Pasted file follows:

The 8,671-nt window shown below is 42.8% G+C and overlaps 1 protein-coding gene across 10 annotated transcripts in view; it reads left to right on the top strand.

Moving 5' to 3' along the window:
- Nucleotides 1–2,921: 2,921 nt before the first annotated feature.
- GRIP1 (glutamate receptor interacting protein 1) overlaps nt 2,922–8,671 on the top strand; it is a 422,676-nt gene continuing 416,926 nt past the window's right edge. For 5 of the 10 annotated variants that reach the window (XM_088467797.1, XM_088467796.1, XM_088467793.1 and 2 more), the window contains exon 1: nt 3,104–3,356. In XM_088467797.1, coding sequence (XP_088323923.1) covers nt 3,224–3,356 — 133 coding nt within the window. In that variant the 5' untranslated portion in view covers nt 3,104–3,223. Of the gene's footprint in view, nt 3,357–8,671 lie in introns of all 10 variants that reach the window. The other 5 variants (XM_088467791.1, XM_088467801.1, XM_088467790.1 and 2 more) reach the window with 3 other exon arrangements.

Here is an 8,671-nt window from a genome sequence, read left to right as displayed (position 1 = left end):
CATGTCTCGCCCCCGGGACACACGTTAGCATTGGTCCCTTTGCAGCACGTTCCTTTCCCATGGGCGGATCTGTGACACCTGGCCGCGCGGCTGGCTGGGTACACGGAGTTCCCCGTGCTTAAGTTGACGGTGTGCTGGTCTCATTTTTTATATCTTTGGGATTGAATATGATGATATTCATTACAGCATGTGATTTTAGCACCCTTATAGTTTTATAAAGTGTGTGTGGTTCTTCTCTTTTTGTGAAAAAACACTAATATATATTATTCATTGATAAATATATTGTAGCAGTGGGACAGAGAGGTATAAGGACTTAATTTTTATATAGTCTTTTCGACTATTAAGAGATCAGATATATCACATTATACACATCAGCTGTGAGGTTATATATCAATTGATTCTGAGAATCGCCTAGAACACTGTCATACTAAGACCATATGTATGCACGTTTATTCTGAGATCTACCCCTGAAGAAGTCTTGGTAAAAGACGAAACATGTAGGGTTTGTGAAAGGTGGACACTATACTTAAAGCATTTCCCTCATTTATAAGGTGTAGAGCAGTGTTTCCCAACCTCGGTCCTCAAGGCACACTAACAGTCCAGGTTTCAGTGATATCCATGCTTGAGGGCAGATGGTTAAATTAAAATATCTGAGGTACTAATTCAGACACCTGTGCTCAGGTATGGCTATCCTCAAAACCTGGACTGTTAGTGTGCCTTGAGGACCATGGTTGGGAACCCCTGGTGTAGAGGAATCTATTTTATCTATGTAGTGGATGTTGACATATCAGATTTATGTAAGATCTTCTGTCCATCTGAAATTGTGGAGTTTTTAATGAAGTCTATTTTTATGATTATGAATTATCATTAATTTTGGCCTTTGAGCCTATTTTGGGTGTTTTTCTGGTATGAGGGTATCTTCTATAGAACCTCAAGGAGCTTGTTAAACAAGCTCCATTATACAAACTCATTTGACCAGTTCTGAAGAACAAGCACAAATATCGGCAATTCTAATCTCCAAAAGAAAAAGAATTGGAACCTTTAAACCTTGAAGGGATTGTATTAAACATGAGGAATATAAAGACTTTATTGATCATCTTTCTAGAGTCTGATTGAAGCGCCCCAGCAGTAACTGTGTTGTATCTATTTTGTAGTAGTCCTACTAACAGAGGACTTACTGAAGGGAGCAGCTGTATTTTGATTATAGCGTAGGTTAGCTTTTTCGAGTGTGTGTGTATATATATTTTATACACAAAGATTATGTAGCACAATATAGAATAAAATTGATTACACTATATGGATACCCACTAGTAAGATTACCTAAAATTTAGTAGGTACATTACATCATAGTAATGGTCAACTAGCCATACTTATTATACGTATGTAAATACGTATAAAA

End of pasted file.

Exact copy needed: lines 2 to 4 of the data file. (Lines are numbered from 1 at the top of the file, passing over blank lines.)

Moving 5' to 3' along the window:
- Nucleotides 1–2,921: 2,921 nt before the first annotated feature.
- GRIP1 (glutamate receptor interacting protein 1) overlaps nt 2,922–8,671 on the top strand; it is a 422,676-nt gene continuing 416,926 nt past the window's right edge. For 5 of the 10 annotated variants that reach the window (XM_088467797.1, XM_088467796.1, XM_088467793.1 and 2 more), the window contains exon 1: nt 3,104–3,356. In XM_088467797.1, coding sequence (XP_088323923.1) covers nt 3,224–3,356 — 133 coding nt within the window. In that variant the 5' untranslated portion in view covers nt 3,104–3,223. Of the gene's footprint in view, nt 3,357–8,671 lie in introns of all 10 variants that reach the window. The other 5 variants (XM_088467791.1, XM_088467801.1, XM_088467790.1 and 2 more) reach the window with 3 other exon arrangements.